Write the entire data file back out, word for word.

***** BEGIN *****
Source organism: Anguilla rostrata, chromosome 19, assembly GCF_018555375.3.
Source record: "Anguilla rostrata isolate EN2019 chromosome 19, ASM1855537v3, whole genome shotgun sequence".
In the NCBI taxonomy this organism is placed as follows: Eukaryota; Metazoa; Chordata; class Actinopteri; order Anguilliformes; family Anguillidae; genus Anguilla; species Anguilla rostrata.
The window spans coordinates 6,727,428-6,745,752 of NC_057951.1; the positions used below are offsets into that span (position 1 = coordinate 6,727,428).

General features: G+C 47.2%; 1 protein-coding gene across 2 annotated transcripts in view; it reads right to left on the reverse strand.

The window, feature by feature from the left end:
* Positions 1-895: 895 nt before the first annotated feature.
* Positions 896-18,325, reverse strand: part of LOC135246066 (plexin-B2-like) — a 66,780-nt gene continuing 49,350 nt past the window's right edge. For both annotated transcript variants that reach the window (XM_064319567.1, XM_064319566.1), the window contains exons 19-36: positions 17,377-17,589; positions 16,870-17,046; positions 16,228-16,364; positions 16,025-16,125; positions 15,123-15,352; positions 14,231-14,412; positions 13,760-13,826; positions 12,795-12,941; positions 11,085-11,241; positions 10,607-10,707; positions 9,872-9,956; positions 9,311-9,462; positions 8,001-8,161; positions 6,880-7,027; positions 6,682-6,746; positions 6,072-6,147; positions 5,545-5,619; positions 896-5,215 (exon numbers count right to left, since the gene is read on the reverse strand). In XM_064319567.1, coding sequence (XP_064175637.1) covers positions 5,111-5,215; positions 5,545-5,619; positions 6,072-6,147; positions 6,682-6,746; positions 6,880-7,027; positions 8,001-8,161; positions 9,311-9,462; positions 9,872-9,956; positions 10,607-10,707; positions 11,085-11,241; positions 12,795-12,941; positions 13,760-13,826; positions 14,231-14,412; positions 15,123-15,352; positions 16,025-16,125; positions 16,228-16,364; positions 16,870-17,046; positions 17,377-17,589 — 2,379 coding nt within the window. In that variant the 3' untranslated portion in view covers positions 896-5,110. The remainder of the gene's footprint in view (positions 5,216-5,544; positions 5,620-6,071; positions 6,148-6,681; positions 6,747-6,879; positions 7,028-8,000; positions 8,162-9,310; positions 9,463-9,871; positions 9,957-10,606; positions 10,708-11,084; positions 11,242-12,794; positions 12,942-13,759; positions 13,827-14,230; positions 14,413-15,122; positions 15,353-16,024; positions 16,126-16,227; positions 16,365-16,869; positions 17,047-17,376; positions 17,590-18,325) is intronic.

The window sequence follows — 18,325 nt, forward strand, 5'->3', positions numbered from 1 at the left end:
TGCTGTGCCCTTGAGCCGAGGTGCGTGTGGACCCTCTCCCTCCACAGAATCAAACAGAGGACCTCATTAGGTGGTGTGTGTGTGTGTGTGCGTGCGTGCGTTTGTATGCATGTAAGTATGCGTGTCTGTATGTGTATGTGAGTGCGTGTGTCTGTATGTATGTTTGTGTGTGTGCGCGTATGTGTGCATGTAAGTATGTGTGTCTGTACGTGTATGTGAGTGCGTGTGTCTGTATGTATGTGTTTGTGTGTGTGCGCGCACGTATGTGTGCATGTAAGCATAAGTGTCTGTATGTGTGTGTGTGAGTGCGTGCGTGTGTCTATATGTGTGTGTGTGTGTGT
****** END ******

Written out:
Source organism: Anguilla rostrata, chromosome 19, assembly GCF_018555375.3.
Source record: "Anguilla rostrata isolate EN2019 chromosome 19, ASM1855537v3, whole genome shotgun sequence".
In the NCBI taxonomy this organism is placed as follows: Eukaryota; Metazoa; Chordata; class Actinopteri; order Anguilliformes; family Anguillidae; genus Anguilla; species Anguilla rostrata.
The window spans coordinates 6,727,428-6,745,752 of NC_057951.1; the positions used below are offsets into that span (position 1 = coordinate 6,727,428).

General features: G+C 47.2%; 1 protein-coding gene across 2 annotated transcripts in view; it reads right to left on the reverse strand.

The window, feature by feature from the left end:
* Positions 1-895: 895 nt before the first annotated feature.
* Positions 896-18,325, reverse strand: part of LOC135246066 (plexin-B2-like) — a 66,780-nt gene continuing 49,350 nt past the window's right edge. For both annotated transcript variants that reach the window (XM_064319567.1, XM_064319566.1), the window contains exons 19-36: positions 17,377-17,589; positions 16,870-17,046; positions 16,228-16,364; positions 16,025-16,125; positions 15,123-15,352; positions 14,231-14,412; positions 13,760-13,826; positions 12,795-12,941; positions 11,085-11,241; positions 10,607-10,707; positions 9,872-9,956; positions 9,311-9,462; positions 8,001-8,161; positions 6,880-7,027; positions 6,682-6,746; positions 6,072-6,147; positions 5,545-5,619; positions 896-5,215 (exon numbers count right to left, since the gene is read on the reverse strand). In XM_064319567.1, coding sequence (XP_064175637.1) covers positions 5,111-5,215; positions 5,545-5,619; positions 6,072-6,147; positions 6,682-6,746; positions 6,880-7,027; positions 8,001-8,161; positions 9,311-9,462; positions 9,872-9,956; positions 10,607-10,707; positions 11,085-11,241; positions 12,795-12,941; positions 13,760-13,826; positions 14,231-14,412; positions 15,123-15,352; positions 16,025-16,125; positions 16,228-16,364; positions 16,870-17,046; positions 17,377-17,589 — 2,379 coding nt within the window. In that variant the 3' untranslated portion in view covers positions 896-5,110. The remainder of the gene's footprint in view (positions 5,216-5,544; positions 5,620-6,071; positions 6,148-6,681; positions 6,747-6,879; positions 7,028-8,000; positions 8,162-9,310; positions 9,463-9,871; positions 9,957-10,606; positions 10,708-11,084; positions 11,242-12,794; positions 12,942-13,759; positions 13,827-14,230; positions 14,413-15,122; positions 15,353-16,024; positions 16,126-16,227; positions 16,365-16,869; positions 17,047-17,376; positions 17,590-18,325) is intronic.

The window sequence follows — 18,325 nt, forward strand, 5'->3', positions numbered from 1 at the left end:
TGCTGTGCCCTTGAGCCGAGGTGCGTGTGGACCCTCTCCCTCCACAGAATCAAACAGAGGACCTCATTAGGTGGTGTGTGTGTGTGTGTGCGTGCGTGCGTTTGTATGCATGTAAGTATGCGTGTCTGTATGTGTATGTGAGTGCGTGTGTCTGTATGTATGTTTGTGTGTGTGCGCGTATGTGTGCATGTAAGTATGTGTGTCTGTACGTGTATGTGAGTGCGTGTGTCTGTATGTATGTGTTTGTGTGTGTGCGCGCACGTATGTGTGCATGTAAGCATAAGTGTCTGTATGTGTGTGTGTGAGTGCGTGCGTGTGTCTATATGTGTGTGTGTGTGTGT